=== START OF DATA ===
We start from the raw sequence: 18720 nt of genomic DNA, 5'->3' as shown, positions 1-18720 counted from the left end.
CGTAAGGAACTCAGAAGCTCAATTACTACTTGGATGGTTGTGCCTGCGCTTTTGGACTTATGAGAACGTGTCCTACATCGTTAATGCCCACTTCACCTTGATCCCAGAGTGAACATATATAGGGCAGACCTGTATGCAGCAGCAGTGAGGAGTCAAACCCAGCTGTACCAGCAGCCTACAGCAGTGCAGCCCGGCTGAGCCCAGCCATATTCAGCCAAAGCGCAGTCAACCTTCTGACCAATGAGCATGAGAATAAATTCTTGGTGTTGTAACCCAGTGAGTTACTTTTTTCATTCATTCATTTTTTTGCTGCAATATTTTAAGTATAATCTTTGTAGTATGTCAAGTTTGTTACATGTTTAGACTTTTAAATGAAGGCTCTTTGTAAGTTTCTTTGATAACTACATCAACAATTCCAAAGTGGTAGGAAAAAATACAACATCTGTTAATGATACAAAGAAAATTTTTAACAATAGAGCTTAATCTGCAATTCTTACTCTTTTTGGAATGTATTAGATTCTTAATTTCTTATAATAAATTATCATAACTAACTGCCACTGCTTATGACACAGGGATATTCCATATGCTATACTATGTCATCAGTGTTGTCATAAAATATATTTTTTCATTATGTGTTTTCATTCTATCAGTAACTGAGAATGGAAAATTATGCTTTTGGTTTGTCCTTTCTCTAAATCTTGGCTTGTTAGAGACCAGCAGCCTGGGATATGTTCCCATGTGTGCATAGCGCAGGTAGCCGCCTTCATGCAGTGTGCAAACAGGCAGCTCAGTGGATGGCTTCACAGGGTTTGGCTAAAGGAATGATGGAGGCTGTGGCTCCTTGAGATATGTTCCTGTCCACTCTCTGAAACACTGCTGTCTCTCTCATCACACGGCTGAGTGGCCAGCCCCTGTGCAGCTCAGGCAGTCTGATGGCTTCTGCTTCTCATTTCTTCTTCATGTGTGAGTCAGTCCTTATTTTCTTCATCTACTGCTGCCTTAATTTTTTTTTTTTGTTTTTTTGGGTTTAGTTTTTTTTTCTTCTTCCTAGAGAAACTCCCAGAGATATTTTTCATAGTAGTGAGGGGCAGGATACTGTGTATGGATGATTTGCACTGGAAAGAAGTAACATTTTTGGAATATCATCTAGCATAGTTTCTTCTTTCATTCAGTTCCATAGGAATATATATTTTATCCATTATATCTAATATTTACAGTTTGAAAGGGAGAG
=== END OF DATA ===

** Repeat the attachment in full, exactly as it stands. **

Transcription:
We start from the raw sequence: 18720 nt of genomic DNA, 5'->3' as shown, positions 1-18720 counted from the left end.
CGTAAGGAACTCAGAAGCTCAATTACTACTTGGATGGTTGTGCCTGCGCTTTTGGACTTATGAGAACGTGTCCTACATCGTTAATGCCCACTTCACCTTGATCCCAGAGTGAACATATATAGGGCAGACCTGTATGCAGCAGCAGTGAGGAGTCAAACCCAGCTGTACCAGCAGCCTACAGCAGTGCAGCCCGGCTGAGCCCAGCCATATTCAGCCAAAGCGCAGTCAACCTTCTGACCAATGAGCATGAGAATAAATTCTTGGTGTTGTAACCCAGTGAGTTACTTTTTTCATTCATTCATTTTTTTGCTGCAATATTTTAAGTATAATCTTTGTAGTATGTCAAGTTTGTTACATGTTTAGACTTTTAAATGAAGGCTCTTTGTAAGTTTCTTTGATAACTACATCAACAATTCCAAAGTGGTAGGAAAAAATACAACATCTGTTAATGATACAAAGAAAATTTTTAACAATAGAGCTTAATCTGCAATTCTTACTCTTTTTGGAATGTATTAGATTCTTAATTTCTTATAATAAATTATCATAACTAACTGCCACTGCTTATGACACAGGGATATTCCATATGCTATACTATGTCATCAGTGTTGTCATAAAATATATTTTTTCATTATGTGTTTTCATTCTATCAGTAACTGAGAATGGAAAATTATGCTTTTGGTTTGTCCTTTCTCTAAATCTTGGCTTGTTAGAGACCAGCAGCCTGGGATATGTTCCCATGTGTGCATAGCGCAGGTAGCCGCCTTCATGCAGTGTGCAAACAGGCAGCTCAGTGGATGGCTTCACAGGGTTTGGCTAAAGGAATGATGGAGGCTGTGGCTCCTTGAGATATGTTCCTGTCCACTCTCTGAAACACTGCTGTCTCTCTCATCACACGGCTGAGTGGCCAGCCCCTGTGCAGCTCAGGCAGTCTGATGGCTTCTGCTTCTCATTTCTTCTTCATGTGTGAGTCAGTCCTTATTTTCTTCATCTACTGCTGCCTTAATTTTTTTTTTTTGTTTTTTTGGGTTTAGTTTTTTTTTCTTCTTCCTAGAGAAACTCCCAGAGATATTTTTCATAGTAGTGAGGGGCAGGATACTGTGTATGGATGATTTGCACTGGAAAGAAGTAACATTTTTGGAATATCATCTAGCATAGTTTCTTCTTTCATTCAGTTCCATAGGAATATATATTTTATCCATTATATCTAATATTTACAGTTTGAAAGGGAGAG